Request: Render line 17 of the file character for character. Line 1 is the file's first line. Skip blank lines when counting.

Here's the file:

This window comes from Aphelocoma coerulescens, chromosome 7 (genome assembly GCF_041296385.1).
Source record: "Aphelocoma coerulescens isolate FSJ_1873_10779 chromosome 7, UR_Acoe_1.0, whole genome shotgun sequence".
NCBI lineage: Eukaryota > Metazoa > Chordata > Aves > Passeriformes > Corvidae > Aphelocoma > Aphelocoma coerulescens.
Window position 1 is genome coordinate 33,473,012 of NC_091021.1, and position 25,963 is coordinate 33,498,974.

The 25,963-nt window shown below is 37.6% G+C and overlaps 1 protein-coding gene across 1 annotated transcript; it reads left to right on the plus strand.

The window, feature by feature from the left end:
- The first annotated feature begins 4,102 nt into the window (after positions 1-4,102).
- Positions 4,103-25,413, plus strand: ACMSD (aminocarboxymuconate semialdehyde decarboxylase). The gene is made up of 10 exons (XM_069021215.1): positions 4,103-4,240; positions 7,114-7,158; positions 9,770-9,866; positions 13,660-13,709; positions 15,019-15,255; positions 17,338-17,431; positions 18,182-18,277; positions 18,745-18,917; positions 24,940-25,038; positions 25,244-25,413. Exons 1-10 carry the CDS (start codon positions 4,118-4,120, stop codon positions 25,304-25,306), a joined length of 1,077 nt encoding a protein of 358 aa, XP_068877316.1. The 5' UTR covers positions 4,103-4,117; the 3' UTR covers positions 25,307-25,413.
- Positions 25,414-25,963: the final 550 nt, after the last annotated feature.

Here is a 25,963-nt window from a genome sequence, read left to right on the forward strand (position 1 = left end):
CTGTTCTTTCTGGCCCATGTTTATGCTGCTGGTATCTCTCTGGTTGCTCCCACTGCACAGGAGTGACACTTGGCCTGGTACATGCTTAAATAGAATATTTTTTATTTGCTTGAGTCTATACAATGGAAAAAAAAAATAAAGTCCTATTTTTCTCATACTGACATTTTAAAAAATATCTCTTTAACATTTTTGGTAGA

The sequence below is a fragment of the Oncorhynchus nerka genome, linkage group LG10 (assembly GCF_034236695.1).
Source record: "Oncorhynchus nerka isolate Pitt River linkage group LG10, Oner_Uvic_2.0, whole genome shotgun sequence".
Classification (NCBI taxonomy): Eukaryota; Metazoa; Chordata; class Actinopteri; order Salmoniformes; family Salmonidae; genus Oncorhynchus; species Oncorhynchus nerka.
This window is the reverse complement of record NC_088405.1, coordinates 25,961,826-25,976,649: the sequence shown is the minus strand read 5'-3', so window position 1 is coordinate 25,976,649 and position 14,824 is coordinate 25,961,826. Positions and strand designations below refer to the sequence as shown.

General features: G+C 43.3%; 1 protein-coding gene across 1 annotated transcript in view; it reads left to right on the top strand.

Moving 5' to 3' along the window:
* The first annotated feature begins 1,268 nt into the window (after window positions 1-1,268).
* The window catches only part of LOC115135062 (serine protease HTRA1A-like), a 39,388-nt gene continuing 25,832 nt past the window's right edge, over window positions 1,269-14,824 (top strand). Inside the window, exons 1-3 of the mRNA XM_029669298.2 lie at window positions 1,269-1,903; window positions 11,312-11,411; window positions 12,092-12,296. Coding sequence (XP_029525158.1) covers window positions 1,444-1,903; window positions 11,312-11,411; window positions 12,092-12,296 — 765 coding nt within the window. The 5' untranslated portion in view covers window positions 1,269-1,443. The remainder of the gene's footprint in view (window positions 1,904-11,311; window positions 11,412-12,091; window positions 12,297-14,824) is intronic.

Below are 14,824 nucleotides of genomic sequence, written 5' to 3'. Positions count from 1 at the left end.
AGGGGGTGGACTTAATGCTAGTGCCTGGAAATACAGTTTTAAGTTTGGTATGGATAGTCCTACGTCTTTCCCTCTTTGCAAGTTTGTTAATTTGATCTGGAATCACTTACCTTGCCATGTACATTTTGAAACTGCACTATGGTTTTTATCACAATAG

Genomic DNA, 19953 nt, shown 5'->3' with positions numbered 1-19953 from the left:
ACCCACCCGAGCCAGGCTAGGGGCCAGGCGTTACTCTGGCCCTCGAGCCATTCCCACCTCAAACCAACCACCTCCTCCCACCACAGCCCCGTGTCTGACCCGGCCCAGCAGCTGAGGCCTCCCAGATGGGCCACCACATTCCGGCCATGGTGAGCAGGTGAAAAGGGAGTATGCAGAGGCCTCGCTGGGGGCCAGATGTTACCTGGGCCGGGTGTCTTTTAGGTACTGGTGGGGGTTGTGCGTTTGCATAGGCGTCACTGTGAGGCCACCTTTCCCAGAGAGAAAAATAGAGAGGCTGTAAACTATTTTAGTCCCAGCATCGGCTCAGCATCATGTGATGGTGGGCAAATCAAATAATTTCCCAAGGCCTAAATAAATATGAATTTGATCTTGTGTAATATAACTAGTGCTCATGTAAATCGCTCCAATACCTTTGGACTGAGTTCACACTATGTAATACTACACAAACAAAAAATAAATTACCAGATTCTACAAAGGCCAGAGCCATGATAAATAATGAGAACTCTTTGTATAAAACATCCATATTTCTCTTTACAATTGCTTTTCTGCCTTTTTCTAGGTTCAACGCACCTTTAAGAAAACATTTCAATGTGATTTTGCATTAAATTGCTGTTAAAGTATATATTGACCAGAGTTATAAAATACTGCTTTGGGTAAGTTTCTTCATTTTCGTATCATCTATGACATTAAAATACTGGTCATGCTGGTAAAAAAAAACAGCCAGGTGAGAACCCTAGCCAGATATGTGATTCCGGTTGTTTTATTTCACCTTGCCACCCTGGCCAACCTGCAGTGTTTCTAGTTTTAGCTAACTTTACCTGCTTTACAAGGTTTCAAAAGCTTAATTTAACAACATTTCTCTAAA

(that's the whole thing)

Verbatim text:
Moving 5' to 3' along the window: